Cave Pool in Death Valley Works as Worldwide Earthquake Gauge

Deep in the Nevada desert lies a pool of water that can turn an earthquake into a tsunami from thousands of kilometres away.

(Well, a very small tsunami.)

When a magnitude 7.6 earthquake rocked Mexico last week, it triggered 1.2-metre waves in Devils Hole, a cave pool located on the outskirts of Death Valley National Park.

This self-contained “desert tsunami” occurred five minutes after the earthquake hit Mexican states Colima and Michoacán at 11:05 am Pacific Time — but 2,500km away.

Such a wave is technically called a seiche — a standing wave in an enclosed body of water.

The pool’s sensitivity did not surprise National Park Service officials. They’ve learned that Devils Hole serves as “an unusual indicator of seismic activity around the world”.

Large earthquakes in Japan, Indonesia, and Chile have caused the pool to slosh like water in a bathtub, with waves splashing as high as two metres.

Not just any earthquake

However, Devils Hole will not register just any earthquake. A 6.8 magnitude earthquake hit Mexico‘s southwest coast three days after the previous one, near the same epicenter. But it did not create any waves in Devils Hole, aquatic ecologist Kevin Wilson told the L.A. Times.

“It depends on the depth, magnitude, and location around the world,” said Wilson. He added that most quakes along the Pacific Ocean’s Ring of Fire at or above a magnitude 7 will register in Devils Hole.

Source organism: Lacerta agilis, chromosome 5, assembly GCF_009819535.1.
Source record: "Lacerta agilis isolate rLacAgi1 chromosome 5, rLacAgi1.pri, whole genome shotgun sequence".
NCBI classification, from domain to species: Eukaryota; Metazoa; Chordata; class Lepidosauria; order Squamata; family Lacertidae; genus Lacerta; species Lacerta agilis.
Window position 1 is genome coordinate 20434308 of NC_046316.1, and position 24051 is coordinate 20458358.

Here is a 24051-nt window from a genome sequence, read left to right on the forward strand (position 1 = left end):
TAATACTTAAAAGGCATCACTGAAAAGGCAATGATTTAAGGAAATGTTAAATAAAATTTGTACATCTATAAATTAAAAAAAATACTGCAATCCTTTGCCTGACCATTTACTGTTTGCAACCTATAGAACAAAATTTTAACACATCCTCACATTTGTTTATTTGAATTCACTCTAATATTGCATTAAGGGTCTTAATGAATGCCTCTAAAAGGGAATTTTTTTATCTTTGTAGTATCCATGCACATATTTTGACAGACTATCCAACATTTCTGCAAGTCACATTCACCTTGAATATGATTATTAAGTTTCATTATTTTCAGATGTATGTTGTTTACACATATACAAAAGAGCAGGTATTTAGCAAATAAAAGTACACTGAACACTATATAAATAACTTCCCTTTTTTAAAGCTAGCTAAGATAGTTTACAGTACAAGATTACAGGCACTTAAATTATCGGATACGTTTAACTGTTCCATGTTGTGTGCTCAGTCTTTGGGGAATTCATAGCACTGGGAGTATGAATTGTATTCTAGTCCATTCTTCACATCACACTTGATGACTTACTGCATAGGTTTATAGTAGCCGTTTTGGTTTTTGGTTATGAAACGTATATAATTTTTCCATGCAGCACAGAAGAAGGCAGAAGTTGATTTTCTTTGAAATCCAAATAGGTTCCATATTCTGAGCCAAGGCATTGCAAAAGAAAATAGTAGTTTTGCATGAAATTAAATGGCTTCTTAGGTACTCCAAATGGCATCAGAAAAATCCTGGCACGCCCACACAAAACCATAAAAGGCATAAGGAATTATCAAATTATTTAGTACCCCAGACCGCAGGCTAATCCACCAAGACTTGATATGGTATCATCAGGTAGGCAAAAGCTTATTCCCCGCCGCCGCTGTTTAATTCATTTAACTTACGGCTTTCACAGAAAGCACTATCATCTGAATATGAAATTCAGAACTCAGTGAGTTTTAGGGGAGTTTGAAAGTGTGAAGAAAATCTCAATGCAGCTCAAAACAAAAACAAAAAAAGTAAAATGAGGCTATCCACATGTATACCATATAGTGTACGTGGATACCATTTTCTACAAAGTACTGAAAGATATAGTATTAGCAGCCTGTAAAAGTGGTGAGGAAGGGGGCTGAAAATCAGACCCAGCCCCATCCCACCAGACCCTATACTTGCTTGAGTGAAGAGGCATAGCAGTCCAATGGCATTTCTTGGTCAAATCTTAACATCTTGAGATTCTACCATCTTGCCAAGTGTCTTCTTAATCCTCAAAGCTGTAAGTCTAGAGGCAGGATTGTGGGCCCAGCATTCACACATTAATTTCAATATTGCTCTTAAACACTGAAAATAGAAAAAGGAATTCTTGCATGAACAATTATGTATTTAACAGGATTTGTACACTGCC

What effect do these quakes have on the partially water-filled cave itself? Located in Nye County, Nevada, Devils Hole is the only home of the endangered Devils Hole pupfish. Only 175 survive.

These self-contained tsunamis could harm the small fish, which depend upon algae that grow on a shallow, sunlit shelf in the cave. These waves stir the sediment and rocks on the shallow shelf of Devils Hole, and can wash the algae away.

Still, wildlife officials aren’t too worried — the fish have survived such disturbances before. “We didn’t find any dead fish after the waves stopped,” said Wilson.

Andrew McLemore

An award-winning journalist and photographer, Andrew McLemore brings more than 14 years of experience to his position as Associate News Editor for Lola Digital Media. Andrew is also a musician, climber and traveler who currently lives in Medellin, Colombia. When he’s not writing, playing gigs or exploring the outdoors, he’s hanging out with his dog Campana.